Opponents of the proposed expansion of the Mt. Ashland Ski Area continue to press their case, despite scientific analysis that shows they are barking up the wrong tree.

Opponents of the proposed expansion of the Mt. Ashland Ski Area continue to press their case, despite scientific analysis that shows they are barking up the wrong tree.

The environmental movement has much to be proud of, and this editorial board has consistently supported efforts to protect valuable resources and wild places when it is clear that protection is necessary. In this case, the environmental groups battling the ski area expansion have picked a bad fight.

The ski area has operated for many years. Mount Ashland is already developed. This debate is over a modest expansion that would have no significant effect on water, fish or wildlife.

The expansion would remove 68 acres of trees out of 960 acres covered by the Special Use Permit that allows the ski area to operate on public land.

The ski area serves the entire Southern Oregon region. If it depended only on the 21,000 residents of Ashland, it would have gone belly up long ago.

Ski area managers say skiers from this area make 30,000 visits a year to the Mt. Shasta Board and Ski Park because it has more beginning and intermediate-level terrain. The publicly owned, nonprofit Mt. Ashland Ski Area, known for its steep runs, needs more gentle terrain to compete for those skiers' business and ensure its long-term survival.

Ashland residents who oppose the expansion say they are concerned about the city's watershed. Those concerns are understandable but misplaced.

In the Draft Environmental Impact Statement on the proposal issued eight years ago now, the U.S. Forest Service determined that watershed restoration projects and mitigation efforts planned as part of the expansion work will actually reduce the amount of sediment that flows into Ashland Creek from the ski area now. In other words, the expansion project will actually improve the quality of the city's water supply.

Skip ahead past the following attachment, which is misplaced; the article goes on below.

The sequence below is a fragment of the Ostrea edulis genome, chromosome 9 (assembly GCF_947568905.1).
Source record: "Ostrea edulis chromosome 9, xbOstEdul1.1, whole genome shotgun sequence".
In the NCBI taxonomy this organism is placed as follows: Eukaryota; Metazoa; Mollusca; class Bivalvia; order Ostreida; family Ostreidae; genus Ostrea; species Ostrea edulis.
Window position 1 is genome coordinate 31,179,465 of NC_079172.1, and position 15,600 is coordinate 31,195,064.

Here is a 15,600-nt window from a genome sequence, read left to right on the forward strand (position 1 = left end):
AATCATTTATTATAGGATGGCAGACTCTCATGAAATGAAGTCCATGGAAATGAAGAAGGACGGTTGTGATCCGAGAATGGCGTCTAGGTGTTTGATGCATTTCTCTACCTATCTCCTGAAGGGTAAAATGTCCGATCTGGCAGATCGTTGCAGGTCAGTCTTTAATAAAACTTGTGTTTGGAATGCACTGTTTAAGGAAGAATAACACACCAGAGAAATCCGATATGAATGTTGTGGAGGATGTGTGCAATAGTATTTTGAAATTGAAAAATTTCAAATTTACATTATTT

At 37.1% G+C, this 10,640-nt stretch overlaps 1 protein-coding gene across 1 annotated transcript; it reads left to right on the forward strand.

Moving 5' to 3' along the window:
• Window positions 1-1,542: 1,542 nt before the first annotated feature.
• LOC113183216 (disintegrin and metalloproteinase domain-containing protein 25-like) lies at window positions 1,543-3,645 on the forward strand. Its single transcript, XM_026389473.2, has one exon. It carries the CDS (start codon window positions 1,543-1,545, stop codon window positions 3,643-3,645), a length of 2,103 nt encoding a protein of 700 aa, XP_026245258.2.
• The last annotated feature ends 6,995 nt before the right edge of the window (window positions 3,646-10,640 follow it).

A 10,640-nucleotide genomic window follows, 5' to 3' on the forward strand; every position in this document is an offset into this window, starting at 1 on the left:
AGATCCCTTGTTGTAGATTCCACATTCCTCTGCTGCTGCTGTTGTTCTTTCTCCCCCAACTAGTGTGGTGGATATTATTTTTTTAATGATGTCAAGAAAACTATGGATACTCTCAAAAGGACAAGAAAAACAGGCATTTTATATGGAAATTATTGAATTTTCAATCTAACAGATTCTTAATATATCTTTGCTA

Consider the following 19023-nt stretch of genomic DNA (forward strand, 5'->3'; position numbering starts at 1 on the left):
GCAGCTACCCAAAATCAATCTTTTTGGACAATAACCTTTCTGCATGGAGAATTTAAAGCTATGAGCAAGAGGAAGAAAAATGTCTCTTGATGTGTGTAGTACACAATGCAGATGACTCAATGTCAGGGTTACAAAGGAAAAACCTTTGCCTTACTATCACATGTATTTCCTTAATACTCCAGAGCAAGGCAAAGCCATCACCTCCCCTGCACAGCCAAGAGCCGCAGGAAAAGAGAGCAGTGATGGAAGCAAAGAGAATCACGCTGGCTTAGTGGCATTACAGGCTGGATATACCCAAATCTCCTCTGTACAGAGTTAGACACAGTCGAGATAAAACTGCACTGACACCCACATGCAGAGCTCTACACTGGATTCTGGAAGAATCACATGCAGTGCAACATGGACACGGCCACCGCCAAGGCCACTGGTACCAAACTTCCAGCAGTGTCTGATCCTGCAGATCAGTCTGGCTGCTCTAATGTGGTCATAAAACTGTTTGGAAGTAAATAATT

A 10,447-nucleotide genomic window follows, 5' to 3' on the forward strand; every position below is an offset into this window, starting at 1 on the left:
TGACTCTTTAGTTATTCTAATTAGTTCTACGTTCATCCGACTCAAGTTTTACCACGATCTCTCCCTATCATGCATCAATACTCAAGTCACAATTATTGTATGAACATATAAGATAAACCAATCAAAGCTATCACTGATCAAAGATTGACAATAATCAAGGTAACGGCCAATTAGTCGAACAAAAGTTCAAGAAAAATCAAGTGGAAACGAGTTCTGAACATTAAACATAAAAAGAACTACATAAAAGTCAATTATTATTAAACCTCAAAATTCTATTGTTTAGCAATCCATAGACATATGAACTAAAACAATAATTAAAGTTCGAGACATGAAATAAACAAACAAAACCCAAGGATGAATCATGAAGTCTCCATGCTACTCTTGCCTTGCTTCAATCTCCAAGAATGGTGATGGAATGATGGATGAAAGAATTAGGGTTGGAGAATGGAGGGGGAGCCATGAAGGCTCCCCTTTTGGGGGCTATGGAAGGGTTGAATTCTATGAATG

In 2007, the 9th U.S. Circuit Court of Appeals said the Forest Service needed to take a closer look at potential effects of the expansion on the Pacific fisher, a relative of the weasel.

The supplemental environmental impact statement that resulted found that the small amount of logging needed for the new ski runs would remove between two-tenths of 1 percent and five-tenths of 1 percent of one male fisher's range, and about 1 percent of one female's range. Mount Ashland sits at the far northern edge of an estimated population of 1,000 to 2,000 fishers extending into California.

The expansion opponents raised legitimate questions about the project. After years of delay, those questions have been answered and answered again.

When you ask a question and receive an answer you don't like, that doesn't mean it's wrong.

If this expansion project had been found to be a serious threat to water, trees or wildlife, we would oppose it, too. Rogue Valley residents should ask themselves why expansion opponents insist they support the ski area while repeating claims that have been thoroughly disproved.